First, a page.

Montana Attorney General Steve Bullock sought to prevent the U.S. Supreme Court's 2010 <em>Citizens United</em> decision from being used to strike down a state law restricting corporate campaign spending. On Monday, the Supreme Court rejected Bullock's argument, holding that "there can be no serious doubt" that <em>Citizens United</em> applies to Montana law.
Originally published on Mon June 25, 2012 11:51 am
The state of Montana has lost a closely watched bid to challenge Citizens United, the 2010 Supreme Court ruling that lets corporations deploy their money to help or attack specific candidates.
Citizens United dramatically loosened the restraints on corporate involvement in political campaigns. It also set strict new limits on what's considered "corruption or the appearance of corruption" when it comes to restricting money in politics.
Venus Williams stretches for a return in her first-round defeat to Russia's Elena Vesnina on the first day of the Wimbledon Championships. For Williams, 32, it was her earliest exit from Wimbledon in 15 years.
Venus Williams has lost in the first round of the Wimbledon Championships, a striking defeat for the five-time winner of the grass-court tournament. She lost to Elena Vesnina of Russia in straight sets, 6-1, 6-3, after failing to establish her serve.
"I have to give credit to her," Williams said. "She made hardly any errors and served well."
The Supreme Court threw out key parts of Arizona's tough immigration law. But the court didn't rule on one of the most controversial elements of the law. Host Michel Martin speaks with NPR's Ron Elving, Professor Gabriel Chin with the University of California, Davis, and the vice dean of University of Arizona College of Law, Marc Miller.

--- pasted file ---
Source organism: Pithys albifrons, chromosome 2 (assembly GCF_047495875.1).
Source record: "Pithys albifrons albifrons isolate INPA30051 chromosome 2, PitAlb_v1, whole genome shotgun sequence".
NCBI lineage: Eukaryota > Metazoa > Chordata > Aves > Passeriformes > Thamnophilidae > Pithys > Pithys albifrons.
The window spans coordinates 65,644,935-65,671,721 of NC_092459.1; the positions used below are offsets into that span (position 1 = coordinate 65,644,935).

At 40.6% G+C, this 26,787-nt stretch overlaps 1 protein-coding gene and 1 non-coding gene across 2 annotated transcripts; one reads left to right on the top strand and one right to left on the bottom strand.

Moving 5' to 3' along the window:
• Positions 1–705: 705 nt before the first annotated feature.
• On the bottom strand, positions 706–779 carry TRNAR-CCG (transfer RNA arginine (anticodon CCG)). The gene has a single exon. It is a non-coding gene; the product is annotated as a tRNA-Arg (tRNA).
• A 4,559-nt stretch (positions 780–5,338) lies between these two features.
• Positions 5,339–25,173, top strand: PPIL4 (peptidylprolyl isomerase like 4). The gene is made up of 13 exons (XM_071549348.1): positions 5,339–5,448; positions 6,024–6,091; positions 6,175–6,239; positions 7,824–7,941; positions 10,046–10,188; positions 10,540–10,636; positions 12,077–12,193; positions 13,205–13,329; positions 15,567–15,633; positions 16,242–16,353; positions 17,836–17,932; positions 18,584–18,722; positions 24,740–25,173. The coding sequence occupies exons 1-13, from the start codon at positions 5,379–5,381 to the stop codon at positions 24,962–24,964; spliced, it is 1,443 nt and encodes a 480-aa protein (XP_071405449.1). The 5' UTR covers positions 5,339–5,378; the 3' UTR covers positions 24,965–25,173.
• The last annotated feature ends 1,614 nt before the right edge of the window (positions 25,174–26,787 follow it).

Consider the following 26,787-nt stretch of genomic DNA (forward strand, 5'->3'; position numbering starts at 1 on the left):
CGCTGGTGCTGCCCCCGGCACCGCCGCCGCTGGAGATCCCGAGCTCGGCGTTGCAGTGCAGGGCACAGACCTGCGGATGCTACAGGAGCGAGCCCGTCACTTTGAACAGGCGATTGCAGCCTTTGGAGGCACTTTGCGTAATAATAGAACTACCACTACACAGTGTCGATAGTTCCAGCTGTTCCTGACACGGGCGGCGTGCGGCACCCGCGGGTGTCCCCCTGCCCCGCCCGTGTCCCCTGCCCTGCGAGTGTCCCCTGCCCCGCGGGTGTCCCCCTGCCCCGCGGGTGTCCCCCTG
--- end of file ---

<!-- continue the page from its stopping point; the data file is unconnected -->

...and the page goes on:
I'm Michel Martin, and this is TELL ME MORE, from NPR News. Coming up, who doesn't love a wedding? Marvel Comics just decided to hold a big one for superhero Northstar. We'll find out why even some of his alien mutant friends decided not to show. That's in just a few minutes.
Originally published on Mon June 25, 2012 11:01 am
Musical genres always evolve in parallel worlds.
In the 1920s, composers of classical music such as Stravinsky and Copland began incorporating sensibilities of American jazz into their otherwise European musical culture. Various styles of folk music have always been fountainheads of inspiration for "classical" composers, so it was almost inevitable that blues-based music would make its way into the Western concert-music tradition.
The tension between Turkey and Syria has heightened this afternoon. First Turkey said that Syria had fired at another one of its planes; this one was involved in a search rescue operation of the war plane shot down by Syria last week.
Egyptian supporters of their new president-elect, Muslim Brotherhood leader Mohamed Morsi, perform noon prayers in Cairo's Tahrir Square, one day after Morsi was elected as the country's "first civilian president" on Sunday.
Mohammed Morsi, the Muslim Brotherhood candidate who became Egypt's president-elect yesterday, began consultations and moved into the office once held by the deposed Hosni Mubarak.
This was a historic weekend for Egypt: Many feared that the ruling military council would give the elections to Ahmed Shafiq, Mubarak's last prime minister. But that didn't happen and when Morsi was handed the victory, hundreds of thousands of Egyptians poured into the streets.
From Cairo, NPR's Grant Clark filed this report for our Newscast unit: